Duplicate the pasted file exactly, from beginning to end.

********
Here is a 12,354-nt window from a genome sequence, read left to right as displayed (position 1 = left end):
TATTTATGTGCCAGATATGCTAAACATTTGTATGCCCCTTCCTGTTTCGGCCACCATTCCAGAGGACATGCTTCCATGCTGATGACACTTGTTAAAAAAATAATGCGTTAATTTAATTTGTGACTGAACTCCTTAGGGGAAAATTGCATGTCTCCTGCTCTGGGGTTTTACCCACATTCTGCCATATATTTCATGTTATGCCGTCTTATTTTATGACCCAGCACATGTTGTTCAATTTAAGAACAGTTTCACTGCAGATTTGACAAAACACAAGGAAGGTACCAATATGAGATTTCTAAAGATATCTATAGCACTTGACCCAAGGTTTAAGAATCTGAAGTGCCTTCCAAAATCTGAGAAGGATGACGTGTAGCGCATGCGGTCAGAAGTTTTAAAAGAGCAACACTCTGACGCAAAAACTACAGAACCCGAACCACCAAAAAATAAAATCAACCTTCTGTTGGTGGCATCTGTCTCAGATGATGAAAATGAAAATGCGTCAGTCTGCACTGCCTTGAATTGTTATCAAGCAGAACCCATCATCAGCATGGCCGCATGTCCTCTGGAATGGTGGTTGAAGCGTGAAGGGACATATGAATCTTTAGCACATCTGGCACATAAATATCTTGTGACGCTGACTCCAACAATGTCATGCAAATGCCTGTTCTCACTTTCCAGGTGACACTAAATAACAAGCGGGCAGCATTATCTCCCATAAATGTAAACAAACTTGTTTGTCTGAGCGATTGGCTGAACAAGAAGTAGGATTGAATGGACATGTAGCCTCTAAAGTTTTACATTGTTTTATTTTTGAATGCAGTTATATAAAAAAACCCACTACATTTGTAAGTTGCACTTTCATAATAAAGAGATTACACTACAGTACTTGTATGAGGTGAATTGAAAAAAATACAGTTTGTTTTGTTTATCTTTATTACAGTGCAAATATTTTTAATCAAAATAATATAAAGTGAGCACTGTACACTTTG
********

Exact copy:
Here is a 12,354-nt window from a genome sequence, read left to right as displayed (position 1 = left end):
TATTTATGTGCCAGATATGCTAAACATTTGTATGCCCCTTCCTGTTTCGGCCACCATTCCAGAGGACATGCTTCCATGCTGATGACACTTGTTAAAAAAATAATGCGTTAATTTAATTTGTGACTGAACTCCTTAGGGGAAAATTGCATGTCTCCTGCTCTGGGGTTTTACCCACATTCTGCCATATATTTCATGTTATGCCGTCTTATTTTATGACCCAGCACATGTTGTTCAATTTAAGAACAGTTTCACTGCAGATTTGACAAAACACAAGGAAGGTACCAATATGAGATTTCTAAAGATATCTATAGCACTTGACCCAAGGTTTAAGAATCTGAAGTGCCTTCCAAAATCTGAGAAGGATGACGTGTAGCGCATGCGGTCAGAAGTTTTAAAAGAGCAACACTCTGACGCAAAAACTACAGAACCCGAACCACCAAAAAATAAAATCAACCTTCTGTTGGTGGCATCTGTCTCAGATGATGAAAATGAAAATGCGTCAGTCTGCACTGCCTTGAATTGTTATCAAGCAGAACCCATCATCAGCATGGCCGCATGTCCTCTGGAATGGTGGTTGAAGCGTGAAGGGACATATGAATCTTTAGCACATCTGGCACATAAATATCTTGTGACGCTGACTCCAACAATGTCATGCAAATGCCTGTTCTCACTTTCCAGGTGACACTAAATAACAAGCGGGCAGCATTATCTCCCATAAATGTAAACAAACTTGTTTGTCTGAGCGATTGGCTGAACAAGAAGTAGGATTGAATGGACATGTAGCCTCTAAAGTTTTACATTGTTTTATTTTTGAATGCAGTTATATAAAAAAACCCACTACATTTGTAAGTTGCACTTTCATAATAAAGAGATTACACTACAGTACTTGTATGAGGTGAATTGAAAAAAATACAGTTTGTTTTGTTTATCTTTATTACAGTGCAAATATTTTTAATCAAAATAATATAAAGTGAGCACTGTACACTTTG